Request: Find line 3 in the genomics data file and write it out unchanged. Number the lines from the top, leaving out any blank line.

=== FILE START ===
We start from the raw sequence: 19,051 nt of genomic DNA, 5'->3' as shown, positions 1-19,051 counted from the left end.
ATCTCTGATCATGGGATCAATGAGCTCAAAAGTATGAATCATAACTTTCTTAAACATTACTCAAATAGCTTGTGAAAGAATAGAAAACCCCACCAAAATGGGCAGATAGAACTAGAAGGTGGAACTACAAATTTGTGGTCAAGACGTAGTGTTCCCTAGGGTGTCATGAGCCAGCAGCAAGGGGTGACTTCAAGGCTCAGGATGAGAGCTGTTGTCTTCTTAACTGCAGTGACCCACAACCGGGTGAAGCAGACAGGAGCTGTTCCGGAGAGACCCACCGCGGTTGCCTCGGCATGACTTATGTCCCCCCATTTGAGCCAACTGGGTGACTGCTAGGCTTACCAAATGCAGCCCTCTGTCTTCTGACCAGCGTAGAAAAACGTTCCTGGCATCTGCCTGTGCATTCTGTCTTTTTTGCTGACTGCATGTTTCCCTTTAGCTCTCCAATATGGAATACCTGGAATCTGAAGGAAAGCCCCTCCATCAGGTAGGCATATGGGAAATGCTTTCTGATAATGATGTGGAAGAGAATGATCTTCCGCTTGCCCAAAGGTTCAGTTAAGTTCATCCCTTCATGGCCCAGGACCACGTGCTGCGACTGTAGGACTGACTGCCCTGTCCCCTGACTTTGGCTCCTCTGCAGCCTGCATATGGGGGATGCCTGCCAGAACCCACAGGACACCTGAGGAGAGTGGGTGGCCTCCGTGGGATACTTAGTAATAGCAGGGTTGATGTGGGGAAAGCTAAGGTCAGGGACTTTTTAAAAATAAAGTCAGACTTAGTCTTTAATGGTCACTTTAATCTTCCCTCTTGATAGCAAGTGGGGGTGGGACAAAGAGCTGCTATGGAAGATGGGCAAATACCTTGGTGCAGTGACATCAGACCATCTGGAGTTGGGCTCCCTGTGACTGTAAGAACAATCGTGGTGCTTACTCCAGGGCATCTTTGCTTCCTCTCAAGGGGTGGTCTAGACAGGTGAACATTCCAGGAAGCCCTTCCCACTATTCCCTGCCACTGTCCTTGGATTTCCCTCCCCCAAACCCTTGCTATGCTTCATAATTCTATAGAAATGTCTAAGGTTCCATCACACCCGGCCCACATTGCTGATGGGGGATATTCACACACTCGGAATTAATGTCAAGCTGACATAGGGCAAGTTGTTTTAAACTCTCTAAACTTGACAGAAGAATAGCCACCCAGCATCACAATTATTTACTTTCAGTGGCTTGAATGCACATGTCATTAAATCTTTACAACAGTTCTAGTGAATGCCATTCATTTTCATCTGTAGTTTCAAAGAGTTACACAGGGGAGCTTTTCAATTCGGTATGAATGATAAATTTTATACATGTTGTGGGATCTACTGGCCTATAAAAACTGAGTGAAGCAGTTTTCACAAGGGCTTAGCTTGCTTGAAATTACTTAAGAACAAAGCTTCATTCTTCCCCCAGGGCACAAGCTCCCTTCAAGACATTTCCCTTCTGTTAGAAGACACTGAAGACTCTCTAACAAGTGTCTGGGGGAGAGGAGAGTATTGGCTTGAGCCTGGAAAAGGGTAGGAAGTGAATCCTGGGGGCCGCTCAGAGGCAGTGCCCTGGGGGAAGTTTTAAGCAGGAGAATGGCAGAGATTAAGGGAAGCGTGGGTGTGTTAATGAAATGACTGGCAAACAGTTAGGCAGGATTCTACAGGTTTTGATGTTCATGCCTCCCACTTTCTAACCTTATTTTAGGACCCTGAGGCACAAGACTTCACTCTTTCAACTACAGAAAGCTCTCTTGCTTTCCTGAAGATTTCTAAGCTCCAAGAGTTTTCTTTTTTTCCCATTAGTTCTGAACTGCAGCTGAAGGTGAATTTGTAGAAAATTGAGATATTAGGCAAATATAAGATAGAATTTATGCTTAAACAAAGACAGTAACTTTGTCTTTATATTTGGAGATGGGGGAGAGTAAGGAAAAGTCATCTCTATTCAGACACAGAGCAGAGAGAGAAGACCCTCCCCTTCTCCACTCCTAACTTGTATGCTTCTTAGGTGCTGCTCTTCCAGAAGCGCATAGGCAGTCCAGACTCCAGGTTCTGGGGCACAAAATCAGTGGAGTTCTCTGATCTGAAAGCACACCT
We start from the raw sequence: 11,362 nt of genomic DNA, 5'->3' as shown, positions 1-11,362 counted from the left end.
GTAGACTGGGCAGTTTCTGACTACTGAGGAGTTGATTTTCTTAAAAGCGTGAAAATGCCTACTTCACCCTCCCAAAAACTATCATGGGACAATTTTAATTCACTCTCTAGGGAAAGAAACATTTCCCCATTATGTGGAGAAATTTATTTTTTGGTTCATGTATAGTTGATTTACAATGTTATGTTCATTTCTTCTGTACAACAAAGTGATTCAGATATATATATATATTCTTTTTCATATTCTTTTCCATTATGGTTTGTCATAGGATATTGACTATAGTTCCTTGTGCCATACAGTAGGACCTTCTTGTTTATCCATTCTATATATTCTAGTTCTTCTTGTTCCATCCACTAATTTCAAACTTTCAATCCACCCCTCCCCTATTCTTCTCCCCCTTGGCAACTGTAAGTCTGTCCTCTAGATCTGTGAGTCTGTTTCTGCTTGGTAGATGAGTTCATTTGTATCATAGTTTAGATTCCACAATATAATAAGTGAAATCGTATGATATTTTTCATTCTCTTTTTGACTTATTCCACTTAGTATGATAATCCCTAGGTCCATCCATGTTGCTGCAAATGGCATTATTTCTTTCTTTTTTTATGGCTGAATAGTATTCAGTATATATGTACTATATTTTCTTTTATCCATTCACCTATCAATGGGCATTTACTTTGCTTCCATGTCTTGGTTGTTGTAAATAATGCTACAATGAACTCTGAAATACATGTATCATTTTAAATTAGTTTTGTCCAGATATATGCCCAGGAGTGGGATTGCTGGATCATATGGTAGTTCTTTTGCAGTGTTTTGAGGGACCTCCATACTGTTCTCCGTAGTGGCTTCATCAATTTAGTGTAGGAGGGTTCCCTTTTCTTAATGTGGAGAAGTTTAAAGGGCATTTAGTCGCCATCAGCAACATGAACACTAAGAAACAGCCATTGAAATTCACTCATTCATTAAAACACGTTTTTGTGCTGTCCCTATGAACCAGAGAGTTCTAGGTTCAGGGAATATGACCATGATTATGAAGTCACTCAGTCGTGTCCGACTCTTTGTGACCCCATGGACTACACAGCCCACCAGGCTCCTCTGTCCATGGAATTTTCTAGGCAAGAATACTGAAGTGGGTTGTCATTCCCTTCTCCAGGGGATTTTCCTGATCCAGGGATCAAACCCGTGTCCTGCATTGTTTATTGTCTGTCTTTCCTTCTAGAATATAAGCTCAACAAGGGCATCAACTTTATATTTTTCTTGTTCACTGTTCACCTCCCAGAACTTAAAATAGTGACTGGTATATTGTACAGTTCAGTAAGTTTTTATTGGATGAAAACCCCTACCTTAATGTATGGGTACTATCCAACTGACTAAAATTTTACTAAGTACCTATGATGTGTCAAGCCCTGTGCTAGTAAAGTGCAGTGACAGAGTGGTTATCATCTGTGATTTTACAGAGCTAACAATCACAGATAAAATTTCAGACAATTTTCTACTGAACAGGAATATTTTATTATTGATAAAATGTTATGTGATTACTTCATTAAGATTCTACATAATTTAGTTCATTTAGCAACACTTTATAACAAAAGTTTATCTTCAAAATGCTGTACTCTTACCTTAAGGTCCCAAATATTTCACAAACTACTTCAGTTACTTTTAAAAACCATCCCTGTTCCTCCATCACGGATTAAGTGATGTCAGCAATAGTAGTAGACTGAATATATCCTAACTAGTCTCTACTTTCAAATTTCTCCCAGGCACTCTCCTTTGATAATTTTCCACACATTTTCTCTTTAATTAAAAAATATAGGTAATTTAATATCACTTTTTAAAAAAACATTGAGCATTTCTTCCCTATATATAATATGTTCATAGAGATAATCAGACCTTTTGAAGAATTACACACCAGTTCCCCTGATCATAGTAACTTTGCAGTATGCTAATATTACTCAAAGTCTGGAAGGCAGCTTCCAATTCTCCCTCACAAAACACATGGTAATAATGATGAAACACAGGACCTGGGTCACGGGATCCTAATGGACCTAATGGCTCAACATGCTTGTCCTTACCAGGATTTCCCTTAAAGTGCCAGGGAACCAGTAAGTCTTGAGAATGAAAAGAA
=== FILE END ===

We start from the raw sequence: 11,362 nt of genomic DNA, 5'->3' as shown, positions 1-11,362 counted from the left end.